Background Checks and Due Diligence for Bus Drivers

How safe are kids on their way to school?

Many school districts and even parents primarily think about what happens on campus and in classrooms when it comes to safety. The simple act of riding the school bus has been a cornerstone of American public education for decades. Many parents can remember their daily trips on the bus to school. The job is simple enough on paper: follow your route, collect the kids, and make it to school in time for the start of the instructional day.

However, it's essential to look beyond the tradition and consider the reality: transportation on the roads always carries some risk, and the time that children are on the bus is also the time they're often under the sole supervision of one or two adults. In many school districts, though, bus drivers do not receive the same scrutiny that many other employees might. Districts should pull every applicant's motor vehicle report before hiring, but how many consider overall suitability?

A quick tour of some headlines reveals what can happen when districts don't think carefully about hiring individuals with the right temperament and an appropriate past. In Ohio, for example, a bus driver was arrested for completing his entire morning route while heavily intoxicated. Not only did he register a blood alcohol content twice the legal limit at a post-route check, but he also continued drinking vodka while driving the children.

In Florida, a senior citizen working as a bus driver assaulted and harmed a special needs child during the route. The other volunteer employee riding the bus was also arrested and charged for failing to report the driver's assault as a mandatory reporter. Though neither had a history of disciplinary action, some parents wonder if the individuals had the patience and skills to deal with a bus full of children.

Both these stories demonstrate the importance of thinking carefully about the qualities a district looks for when selecting drivers. While an MVR report would not have revealed that the Ohio driver had a past DUI conviction—it was too old to be reported—a criminal check might have unearthed those records. Hiring anyone with a history of driving while intoxicated is likely not anything a responsible school district wishes to do.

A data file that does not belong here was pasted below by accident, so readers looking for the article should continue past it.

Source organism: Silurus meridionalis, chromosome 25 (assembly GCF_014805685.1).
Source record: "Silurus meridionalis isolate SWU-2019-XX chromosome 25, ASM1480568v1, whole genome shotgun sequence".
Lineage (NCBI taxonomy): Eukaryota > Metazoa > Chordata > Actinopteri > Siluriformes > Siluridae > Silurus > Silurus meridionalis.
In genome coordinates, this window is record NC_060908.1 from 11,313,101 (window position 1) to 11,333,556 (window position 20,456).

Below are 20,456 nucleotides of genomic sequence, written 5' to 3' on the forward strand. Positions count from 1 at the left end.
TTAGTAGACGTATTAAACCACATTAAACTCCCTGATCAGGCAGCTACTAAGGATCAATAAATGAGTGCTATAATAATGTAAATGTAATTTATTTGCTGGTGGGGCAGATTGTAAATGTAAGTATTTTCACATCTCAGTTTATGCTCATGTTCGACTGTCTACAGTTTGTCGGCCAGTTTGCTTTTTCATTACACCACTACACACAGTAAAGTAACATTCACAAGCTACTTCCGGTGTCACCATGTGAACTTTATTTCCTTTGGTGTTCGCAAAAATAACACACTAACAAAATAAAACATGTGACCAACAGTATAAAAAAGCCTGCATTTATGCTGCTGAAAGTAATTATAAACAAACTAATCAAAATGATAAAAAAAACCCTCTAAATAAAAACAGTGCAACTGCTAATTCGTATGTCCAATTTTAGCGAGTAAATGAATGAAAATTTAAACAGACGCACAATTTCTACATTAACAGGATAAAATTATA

So, what should schools think about when hiring drivers? Checking their background and driving history is just the first step. Considering how the individual fares with children is essential, too. Selecting individuals who want to make the bus ride a positive experience for all riders can make a significant difference. Consider the heartwarming story of a driver in North Carolina who, each year, spends money out of pocket to decorate his bus for the holiday season.

The ride to school should be a safe and fun experience for all involved. Districts must not relegate drivers to a position of lesser importance when hiring—the same strict level of due diligence you would use for hiring a teacher should apply here, too. Doing so reduces risks, fosters peace of mind, and helps start every school day on the right foot.


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Michael Klazema

About Michael Klazema The author

Michael Klazema is the lead author and editor for Dallas-based with a focus on human resource and employment screening developments

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